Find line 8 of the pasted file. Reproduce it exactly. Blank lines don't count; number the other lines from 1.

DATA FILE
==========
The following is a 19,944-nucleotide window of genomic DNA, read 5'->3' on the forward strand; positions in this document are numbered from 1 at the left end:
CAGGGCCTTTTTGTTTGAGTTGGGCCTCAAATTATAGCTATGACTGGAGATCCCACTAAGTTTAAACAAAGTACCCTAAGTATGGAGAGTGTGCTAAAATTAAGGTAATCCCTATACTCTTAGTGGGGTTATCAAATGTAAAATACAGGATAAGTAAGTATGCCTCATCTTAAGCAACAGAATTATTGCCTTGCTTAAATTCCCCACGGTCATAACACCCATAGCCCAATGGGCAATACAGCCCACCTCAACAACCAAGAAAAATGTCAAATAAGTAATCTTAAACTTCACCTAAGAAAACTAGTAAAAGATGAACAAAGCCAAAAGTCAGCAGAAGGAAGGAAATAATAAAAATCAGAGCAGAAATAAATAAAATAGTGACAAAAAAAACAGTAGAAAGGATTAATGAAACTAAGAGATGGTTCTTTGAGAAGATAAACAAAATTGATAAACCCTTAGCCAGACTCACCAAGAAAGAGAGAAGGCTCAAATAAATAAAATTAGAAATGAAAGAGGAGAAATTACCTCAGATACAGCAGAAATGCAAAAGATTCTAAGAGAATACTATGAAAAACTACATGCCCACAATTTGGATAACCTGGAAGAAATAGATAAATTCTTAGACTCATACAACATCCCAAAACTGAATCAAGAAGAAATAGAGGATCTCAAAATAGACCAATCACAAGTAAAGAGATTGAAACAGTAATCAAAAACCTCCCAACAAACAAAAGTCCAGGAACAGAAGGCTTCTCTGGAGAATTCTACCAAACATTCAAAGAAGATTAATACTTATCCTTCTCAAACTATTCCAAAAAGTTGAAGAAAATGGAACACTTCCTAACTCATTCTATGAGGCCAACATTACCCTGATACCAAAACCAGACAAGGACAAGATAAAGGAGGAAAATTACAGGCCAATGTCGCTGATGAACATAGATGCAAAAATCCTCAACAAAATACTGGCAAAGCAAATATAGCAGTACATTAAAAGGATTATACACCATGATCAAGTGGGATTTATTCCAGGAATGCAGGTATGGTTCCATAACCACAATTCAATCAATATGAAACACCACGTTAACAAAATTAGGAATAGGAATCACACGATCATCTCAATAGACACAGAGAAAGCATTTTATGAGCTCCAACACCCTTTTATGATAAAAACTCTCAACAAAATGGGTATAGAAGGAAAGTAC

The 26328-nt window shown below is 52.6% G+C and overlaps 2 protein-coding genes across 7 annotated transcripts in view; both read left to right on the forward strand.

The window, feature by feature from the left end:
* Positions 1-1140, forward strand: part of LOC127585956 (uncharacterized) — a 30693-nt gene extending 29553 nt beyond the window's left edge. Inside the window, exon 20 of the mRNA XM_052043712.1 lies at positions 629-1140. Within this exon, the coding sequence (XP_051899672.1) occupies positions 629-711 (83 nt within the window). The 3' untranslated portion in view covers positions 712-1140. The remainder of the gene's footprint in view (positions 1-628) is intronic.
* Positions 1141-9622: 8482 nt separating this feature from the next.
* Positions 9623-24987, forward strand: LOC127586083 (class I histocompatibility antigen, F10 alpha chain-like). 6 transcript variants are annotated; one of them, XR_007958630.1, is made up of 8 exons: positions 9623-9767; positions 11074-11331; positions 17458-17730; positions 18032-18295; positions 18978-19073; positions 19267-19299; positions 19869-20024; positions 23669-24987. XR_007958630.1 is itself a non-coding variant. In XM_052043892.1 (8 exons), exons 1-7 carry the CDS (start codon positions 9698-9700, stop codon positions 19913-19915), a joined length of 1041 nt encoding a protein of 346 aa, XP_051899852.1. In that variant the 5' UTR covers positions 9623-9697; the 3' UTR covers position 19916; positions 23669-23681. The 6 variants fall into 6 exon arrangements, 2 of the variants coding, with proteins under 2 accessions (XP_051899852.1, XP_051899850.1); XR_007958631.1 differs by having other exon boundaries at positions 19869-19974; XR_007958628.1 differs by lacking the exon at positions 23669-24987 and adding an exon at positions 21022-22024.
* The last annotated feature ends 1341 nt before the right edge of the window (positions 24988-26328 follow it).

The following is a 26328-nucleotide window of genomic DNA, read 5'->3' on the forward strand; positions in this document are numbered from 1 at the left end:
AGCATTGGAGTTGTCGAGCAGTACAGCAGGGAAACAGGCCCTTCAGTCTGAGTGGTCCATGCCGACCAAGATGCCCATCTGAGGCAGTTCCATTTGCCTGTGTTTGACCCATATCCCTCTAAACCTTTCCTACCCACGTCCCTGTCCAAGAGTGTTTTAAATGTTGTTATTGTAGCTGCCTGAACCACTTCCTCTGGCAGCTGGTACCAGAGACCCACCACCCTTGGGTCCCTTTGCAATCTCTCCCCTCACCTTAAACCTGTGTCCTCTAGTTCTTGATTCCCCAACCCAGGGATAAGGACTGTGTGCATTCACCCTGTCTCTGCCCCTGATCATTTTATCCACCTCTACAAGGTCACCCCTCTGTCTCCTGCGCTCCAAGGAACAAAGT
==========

* The last annotated feature ends 1341 nt before the right edge of the window (positions 24988-26328 follow it).